Its effectiveness is also slightly hampered by some curious editorial decisions. For example, much of the content of Iossif and Lorber’s conclusion would have been better placed in the introduction. Whilst Chankowski’s introduction is clear on the overall approach of the collection as well as the limitations of evidence available, the overall purpose is far more clearly discussed in the conclusion. The brief summary of each contributor’s work, which is also found in the conclusion, would benefit the reader far more in the introduction.
The first section is devoted to pre-Hellenistic practice. The pre-Hellenistic section begins with an article by Mark B. Garrison, who discusses the iconography on the tomb of Darius I at Naqš-e Rustam and compares it with seals from the Persepolis Treasury. This essay is particularly accessible for those with limited exposure to Achaemenid culture and iconography. Haim Gitler explores the spread of Achaemenid iconography on coinage in Palestine in the 5 th and 4 th centuries BC. Claude Baurain discusses the influence of the Teukrid rulers of Salamis (particularly Evagoras I and the discourse of Isocrates) on Hellenistic ruler cult. This article provides a thorough introduction into the discussion of Hellenistic cult, and as such fits well with the comparative approach set out by the editors.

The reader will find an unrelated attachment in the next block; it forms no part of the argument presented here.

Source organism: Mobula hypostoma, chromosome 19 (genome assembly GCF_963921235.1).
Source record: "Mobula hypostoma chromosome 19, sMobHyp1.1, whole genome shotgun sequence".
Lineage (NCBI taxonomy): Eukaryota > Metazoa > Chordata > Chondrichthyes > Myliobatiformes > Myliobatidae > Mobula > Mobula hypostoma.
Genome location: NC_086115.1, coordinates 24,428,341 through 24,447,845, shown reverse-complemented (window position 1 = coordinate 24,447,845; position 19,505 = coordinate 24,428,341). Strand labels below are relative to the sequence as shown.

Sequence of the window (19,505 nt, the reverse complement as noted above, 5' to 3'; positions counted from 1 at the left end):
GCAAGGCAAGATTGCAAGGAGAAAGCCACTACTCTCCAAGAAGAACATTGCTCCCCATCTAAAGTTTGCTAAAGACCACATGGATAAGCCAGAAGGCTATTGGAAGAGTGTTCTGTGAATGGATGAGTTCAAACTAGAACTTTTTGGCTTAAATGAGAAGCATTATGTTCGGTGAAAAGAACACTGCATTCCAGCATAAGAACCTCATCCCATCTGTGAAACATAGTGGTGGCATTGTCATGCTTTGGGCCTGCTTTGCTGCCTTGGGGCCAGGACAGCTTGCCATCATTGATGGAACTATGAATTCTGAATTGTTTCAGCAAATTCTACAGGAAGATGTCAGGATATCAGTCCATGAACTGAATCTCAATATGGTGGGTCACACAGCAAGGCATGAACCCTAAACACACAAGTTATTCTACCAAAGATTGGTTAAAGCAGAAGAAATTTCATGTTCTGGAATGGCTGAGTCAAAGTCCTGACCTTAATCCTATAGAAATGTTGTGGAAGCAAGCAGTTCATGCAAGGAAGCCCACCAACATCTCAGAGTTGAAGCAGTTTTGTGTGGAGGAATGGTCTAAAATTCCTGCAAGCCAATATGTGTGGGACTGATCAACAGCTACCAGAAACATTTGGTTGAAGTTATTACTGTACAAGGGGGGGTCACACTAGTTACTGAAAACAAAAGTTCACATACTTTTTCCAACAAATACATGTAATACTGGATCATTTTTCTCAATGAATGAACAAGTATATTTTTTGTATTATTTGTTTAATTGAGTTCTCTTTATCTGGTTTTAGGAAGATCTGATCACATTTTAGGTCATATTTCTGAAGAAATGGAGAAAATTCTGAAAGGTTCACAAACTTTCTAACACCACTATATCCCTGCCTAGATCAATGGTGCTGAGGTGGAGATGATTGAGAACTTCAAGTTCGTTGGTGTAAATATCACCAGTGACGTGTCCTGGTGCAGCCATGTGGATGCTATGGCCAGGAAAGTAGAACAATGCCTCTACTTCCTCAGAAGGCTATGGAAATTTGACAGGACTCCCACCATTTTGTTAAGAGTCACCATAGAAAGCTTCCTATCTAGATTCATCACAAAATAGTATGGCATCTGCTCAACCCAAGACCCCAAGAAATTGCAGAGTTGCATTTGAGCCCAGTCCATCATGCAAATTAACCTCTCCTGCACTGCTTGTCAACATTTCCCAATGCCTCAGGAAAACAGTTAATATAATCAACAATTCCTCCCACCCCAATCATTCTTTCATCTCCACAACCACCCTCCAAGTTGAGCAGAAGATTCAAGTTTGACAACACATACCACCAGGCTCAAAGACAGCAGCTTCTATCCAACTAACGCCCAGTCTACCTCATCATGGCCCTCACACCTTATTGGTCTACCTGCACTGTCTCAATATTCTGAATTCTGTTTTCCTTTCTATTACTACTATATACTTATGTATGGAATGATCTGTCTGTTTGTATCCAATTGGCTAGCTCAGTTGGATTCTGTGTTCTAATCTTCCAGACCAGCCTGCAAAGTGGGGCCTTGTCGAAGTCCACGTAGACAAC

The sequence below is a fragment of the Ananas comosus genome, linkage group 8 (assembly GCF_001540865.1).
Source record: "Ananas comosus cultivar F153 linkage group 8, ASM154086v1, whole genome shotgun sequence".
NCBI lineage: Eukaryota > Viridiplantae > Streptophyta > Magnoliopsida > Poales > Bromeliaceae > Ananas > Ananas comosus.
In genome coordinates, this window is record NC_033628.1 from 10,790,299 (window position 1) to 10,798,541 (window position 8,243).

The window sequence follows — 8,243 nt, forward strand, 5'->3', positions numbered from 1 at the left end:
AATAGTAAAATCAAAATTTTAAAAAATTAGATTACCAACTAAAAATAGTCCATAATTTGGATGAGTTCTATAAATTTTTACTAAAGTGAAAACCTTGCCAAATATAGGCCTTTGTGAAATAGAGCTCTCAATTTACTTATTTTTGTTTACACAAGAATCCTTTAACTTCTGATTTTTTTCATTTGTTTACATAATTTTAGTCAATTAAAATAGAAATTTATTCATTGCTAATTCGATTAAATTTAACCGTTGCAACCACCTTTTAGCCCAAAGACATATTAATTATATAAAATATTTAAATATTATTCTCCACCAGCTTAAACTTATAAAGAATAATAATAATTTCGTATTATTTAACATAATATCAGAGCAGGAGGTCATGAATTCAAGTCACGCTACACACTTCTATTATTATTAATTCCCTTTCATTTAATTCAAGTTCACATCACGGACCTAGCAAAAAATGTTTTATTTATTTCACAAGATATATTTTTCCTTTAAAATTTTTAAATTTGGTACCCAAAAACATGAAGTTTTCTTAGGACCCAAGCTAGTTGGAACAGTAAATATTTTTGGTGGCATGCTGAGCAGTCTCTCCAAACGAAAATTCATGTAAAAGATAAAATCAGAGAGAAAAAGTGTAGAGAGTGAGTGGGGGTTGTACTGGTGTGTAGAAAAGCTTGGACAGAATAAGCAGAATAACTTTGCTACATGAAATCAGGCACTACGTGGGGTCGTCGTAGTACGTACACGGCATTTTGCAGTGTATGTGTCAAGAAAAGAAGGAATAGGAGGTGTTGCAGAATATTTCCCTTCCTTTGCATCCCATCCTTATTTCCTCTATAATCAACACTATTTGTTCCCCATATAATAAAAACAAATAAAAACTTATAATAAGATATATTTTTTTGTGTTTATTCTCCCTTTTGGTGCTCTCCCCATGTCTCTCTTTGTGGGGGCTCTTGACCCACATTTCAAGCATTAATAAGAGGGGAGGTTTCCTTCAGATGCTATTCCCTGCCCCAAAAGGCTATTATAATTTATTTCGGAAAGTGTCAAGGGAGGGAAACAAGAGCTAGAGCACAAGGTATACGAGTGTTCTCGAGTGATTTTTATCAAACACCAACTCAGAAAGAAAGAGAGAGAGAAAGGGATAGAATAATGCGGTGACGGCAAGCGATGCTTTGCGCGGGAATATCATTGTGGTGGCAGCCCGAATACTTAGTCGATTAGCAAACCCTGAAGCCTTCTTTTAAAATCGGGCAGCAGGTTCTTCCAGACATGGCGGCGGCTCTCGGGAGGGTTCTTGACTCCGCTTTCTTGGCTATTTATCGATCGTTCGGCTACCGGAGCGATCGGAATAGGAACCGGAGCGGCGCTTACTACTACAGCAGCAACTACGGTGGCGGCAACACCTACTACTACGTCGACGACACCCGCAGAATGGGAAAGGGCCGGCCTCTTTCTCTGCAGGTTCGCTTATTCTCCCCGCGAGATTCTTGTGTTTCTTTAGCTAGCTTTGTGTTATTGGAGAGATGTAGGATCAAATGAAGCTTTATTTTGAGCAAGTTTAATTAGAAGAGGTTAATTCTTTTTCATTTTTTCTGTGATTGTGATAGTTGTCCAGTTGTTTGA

This Hellenistic section begins with an excellent article by Angelos Chaniotis on the ithyphallic hymn to Demetrios Poliorketes. This hymn, as he himself observes, features prominently in many literary approaches to Hellenistic cult, making his close study essential. It is impressive both in its detail and in its use of contemporary material, both hymnic and otherwise. Particularly effective is the way in which Chaniotis has related features of the hymn – such as Demetrios’ physical presence, efficacy, and willingness to listen to prayers – with religious thought and practice as expressed elsewhere. Oliver D. Hoover goes on to discuss the taurine iconography of Seleukos I, arguing convincingly that this was intended as a multicultural approach, appealing to Babylonian and Iranian religious ideals, as well as to the more familiar Greek ones. Hoover’s chapter is followed by Panagiotis P. Iossif’s study of the use of Apollo Toxotes on the coins of Antiochus I. Iossif offers some fascinating and plausible conclusions, particularly regarding the connection of the archer and the divine king. Together with Hoover’s article, it provides an excellent overview of Seleucid religious thought and iconography. Also interested in iconography is Catharine Lorber, who discusses the role of the aegis in Ptolemaic art and its relationship to Pharaonic art, as well as Ptolemy’s claim to be the successor of Alexander. This fascinating area of iconography has been in great need of focused study and its significance and implications could be discussed still further. Hans Hauben also discusses Ptolemaic Egypt, namely Ptolemy III and Berenike II and their self-association with cosmic entities. Dimitris Plantzos discusses the association and identification of Ptolemaic queens with Isis, drawing on a variety of representations. His chapter offers a novel approach to the problem of treating statues as Isis. He asserts that, first and foremost, they should be considered statues of Isis before attempting to identify links to particular queens, rather than beginning with the assumption that they necessarily are identified as these queens. Finally, François de Callataÿ and Catharine Lorber discuss the use of Royal epithets on Hellenistic coinage. Although, as they admit, this leads to an imbalance (the Ptolemies do not issue epithets on coins, as a general rule), their assessment of the geographical distribution of these epithets is excellent and they assemble a catalogue which will no doubt prove essential to future study. Overall, this section is extremely strong, covering a wide variety of approaches, many of which were overdue for such attention.